Qatar Camel Calving Season

Remote Lands mark the end of this year's camel calving season with the Qatar's cutest new arrivals, and it's time to plan for next year.

The inland sea, the World Cup, desert camping — camel calving might not be the most famous sight in Qatar, but it is worth your time. You’ve missed this year’s camel calving season in Qatar, but as travel opens up, now might be the time to think about how you’re going to catch these ungulates in 2021.

To mark the end of this year’s camel calving season, which runs from October to February, Qatar National Tourism Council (QNTC) released new photos of some of the country’s cutest new arrivals.

“The annual calving of camels is a joyful sight to behold. These majestic creatures have long been loyal companions to Qatar’s people and have contributed to the country’s prosperity over the centuries, nowadays being an intriguing attraction for tourists,” said Chief Operating Officer of Qatar National Tourism Council, Berthold Trenkel. “We’re delighted to be able to share images of our new arrivals and look forward to hosting visitors to experience this important part of our country’s culture when we reopen our borders.”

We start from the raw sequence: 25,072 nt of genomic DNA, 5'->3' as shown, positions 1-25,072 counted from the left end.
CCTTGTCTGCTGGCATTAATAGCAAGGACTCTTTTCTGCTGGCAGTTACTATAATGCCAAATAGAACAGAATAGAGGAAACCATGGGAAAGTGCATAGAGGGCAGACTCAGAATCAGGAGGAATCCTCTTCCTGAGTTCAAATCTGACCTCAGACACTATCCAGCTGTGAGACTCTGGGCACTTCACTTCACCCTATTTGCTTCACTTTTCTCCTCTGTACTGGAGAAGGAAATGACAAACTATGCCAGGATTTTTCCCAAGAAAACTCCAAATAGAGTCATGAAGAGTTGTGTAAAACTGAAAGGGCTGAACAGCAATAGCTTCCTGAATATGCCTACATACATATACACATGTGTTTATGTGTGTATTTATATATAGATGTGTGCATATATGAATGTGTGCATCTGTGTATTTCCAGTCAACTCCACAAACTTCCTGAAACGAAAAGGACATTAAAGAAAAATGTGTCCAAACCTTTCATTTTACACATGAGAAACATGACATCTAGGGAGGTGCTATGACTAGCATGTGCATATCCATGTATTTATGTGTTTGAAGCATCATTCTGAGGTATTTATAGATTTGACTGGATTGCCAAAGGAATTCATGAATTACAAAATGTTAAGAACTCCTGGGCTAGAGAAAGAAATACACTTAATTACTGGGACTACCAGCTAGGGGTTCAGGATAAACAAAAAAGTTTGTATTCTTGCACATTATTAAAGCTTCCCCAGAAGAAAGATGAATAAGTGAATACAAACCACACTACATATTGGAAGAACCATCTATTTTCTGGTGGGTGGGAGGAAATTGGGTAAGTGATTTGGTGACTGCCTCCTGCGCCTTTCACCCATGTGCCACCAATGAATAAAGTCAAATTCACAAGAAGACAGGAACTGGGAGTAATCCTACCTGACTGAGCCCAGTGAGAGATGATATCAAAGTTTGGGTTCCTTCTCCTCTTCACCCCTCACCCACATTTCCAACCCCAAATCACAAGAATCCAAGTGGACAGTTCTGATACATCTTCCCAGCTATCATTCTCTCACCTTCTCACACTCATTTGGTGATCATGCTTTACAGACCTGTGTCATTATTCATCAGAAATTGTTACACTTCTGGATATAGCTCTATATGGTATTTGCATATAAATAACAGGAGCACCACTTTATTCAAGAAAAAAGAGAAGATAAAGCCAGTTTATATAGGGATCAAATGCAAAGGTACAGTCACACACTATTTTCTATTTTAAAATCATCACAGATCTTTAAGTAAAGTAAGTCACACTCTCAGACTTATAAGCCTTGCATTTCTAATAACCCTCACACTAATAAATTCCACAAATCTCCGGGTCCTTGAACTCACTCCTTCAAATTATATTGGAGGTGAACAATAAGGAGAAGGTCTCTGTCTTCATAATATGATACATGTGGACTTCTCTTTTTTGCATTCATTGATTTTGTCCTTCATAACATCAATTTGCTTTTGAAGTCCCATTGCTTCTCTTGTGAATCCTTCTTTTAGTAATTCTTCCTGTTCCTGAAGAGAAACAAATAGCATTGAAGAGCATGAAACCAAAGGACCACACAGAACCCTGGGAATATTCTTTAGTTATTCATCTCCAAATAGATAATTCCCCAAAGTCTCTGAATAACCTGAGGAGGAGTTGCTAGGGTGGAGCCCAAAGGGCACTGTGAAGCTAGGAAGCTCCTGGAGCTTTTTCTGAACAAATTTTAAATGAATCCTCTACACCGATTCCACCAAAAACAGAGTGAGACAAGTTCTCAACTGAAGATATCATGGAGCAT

Camel experiences are part and parcel of any traveler’s visit to Qatar. Camels have graced the Qatari deserts for centuries, having been introduced to the country by the nomadic Bedouin tribes, and are an important part of Qatar’s culture and heritage. Initially the only mode of land transport, these sturdy animals are perfectly adapted to exploring the desert due to their famed skill of retaining water.

An extraordinary landscape located south-east of the country’s capital, Doha, the Qatari desert features both sand dunes and seabeds and is recognised by UNESCO as Qatar’s largest natural reserve.

The animals can be spotted in large herds in the desert around Khor Al Adaid, also known as The Inland Sea, which is a unique tourist attraction in Qatar. The impressive ‘Inland Sea’ or Khor Al Adaid lies to the south of the city, and is one of the few places in the world where the sea encroaches into the desert, the QNTC says. Camel rides are a common desert experience, as are dune bashing in a 4×4 or quad bike and paragliding or kitesurfing.

For active holidaymakers wanting to visit Qatar’s camels, there are many opportunities to sit astride the impressive animals, the QNTC says, adding that culture enthusiasts can get a taste of the nomadic life of the Bedouin tribes through a camel tour of Mesaieed while those looking for a more luxurious experience can spend the night glamping under the stars following a desert camel ride.

Widely known for its luxe hotels and desert sands, Doha in Qatar is a jumping off point for many areas in Asia, the Middle East, and Africa. Following the Covid pandemic, the contentious 2022 World Cup is still set for Qatar.